At a couples retreat later, Aldred and his wife, Elaine, were asked to write letters to each other explaining what they first loved about each other when they met. Elaine’s letter ended with “But, to be honest, I don’t like much of anything about you anymore.”
The long hours, time apart, and lack of time for the family were placing stress on their marriage and causing Elaine pain.
“I spent the next two hours trying to convince her that she didn’t really feel that way,” said Aldred, which, he joked, did not go over well. “I realized that that’s what the church does to people who say they are hurting. We try to convince them that it is really their fault, that they don’t really understand the situation, or they need to look at it in a different way.”
It wasn’t until hours later that Aldred came to realize that he, like his wife, didn’t like himself very much anymore either.
“What was key to the whole thing was being able to listen to my heart, and being willing to feel. I had to learn how to do that,” he explained.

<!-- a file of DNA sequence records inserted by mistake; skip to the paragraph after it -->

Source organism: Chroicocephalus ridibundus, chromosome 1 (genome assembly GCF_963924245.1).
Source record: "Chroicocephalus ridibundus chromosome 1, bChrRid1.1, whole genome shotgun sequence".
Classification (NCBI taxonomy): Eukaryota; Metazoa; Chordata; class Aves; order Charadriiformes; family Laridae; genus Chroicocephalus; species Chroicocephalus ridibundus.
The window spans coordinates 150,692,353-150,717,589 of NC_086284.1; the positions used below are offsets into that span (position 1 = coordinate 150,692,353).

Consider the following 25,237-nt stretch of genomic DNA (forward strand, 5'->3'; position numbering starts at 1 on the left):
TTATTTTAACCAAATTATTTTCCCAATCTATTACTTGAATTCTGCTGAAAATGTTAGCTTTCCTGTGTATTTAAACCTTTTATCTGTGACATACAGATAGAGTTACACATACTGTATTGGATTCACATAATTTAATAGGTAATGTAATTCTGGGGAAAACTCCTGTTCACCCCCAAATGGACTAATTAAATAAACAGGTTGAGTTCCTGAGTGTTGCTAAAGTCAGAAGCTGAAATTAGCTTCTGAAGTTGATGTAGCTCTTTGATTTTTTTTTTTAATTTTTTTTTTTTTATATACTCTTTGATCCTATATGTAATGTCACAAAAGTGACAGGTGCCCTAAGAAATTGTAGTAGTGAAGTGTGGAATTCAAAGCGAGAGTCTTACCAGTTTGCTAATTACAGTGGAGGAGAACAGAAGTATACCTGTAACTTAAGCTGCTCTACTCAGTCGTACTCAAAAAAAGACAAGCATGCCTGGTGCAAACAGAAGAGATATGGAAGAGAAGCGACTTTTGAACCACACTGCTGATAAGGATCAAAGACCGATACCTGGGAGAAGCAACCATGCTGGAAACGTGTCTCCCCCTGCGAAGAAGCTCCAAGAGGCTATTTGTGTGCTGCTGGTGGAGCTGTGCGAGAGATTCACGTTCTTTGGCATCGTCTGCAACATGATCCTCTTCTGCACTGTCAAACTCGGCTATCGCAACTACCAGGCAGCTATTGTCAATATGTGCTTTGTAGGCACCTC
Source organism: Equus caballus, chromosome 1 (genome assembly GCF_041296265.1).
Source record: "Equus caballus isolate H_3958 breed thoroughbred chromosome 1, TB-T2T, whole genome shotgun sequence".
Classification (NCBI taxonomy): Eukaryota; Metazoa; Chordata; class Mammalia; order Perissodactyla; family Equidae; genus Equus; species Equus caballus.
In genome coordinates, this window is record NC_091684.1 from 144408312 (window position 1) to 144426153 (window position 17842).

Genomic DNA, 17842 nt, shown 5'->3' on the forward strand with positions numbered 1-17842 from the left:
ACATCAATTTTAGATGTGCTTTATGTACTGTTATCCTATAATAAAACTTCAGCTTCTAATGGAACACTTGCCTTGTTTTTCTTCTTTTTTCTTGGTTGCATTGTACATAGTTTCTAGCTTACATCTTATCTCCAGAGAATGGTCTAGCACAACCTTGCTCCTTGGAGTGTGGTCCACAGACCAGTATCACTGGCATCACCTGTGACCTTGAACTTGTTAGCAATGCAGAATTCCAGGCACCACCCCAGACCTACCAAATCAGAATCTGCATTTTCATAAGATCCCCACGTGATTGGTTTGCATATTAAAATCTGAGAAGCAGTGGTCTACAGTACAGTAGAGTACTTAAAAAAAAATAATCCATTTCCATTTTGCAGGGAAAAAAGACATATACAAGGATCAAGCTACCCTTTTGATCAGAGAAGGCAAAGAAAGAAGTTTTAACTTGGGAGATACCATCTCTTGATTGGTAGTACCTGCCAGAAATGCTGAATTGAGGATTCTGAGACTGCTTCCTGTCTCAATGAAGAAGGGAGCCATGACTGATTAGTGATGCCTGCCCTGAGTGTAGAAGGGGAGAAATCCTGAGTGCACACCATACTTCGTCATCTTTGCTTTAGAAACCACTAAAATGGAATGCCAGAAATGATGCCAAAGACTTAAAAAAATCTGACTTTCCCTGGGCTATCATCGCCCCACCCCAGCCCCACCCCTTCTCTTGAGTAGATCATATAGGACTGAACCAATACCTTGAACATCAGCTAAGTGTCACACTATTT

In the same way, he said, Christians in church ministry need to develop emotional intelligence.
“Your feelings are not trying to hurt you. They are trying to help you, if you would just listen to what they are saying,” Aldred said.
For Indigenous Christians, this means coming to terms with their trauma and pain. Society and the dominant church have told lies to Indigenous people for generations that tell them they are not good, not good enough, don’t belong, aren’t lovable, and shouldn’t exist. Indigenous people have often internalized these lies, and it has resulted in self-hatred and contempt, leading to a whole host of societal and personal issues.
Non-Indigenous Christians also need to learn to touch the pain in the center of their souls. Quoting Henri Nouwen, Aldred said that the church has forgotten that “it is not our ability to think but our ability to love” that is most important.
“We can not think our way out of this,” Aldred said. Instead, he said, we need to embrace the pain, and then also recognize the value we all have as imagebearers of God.
Next, Aldred said that we all need to tell the truth.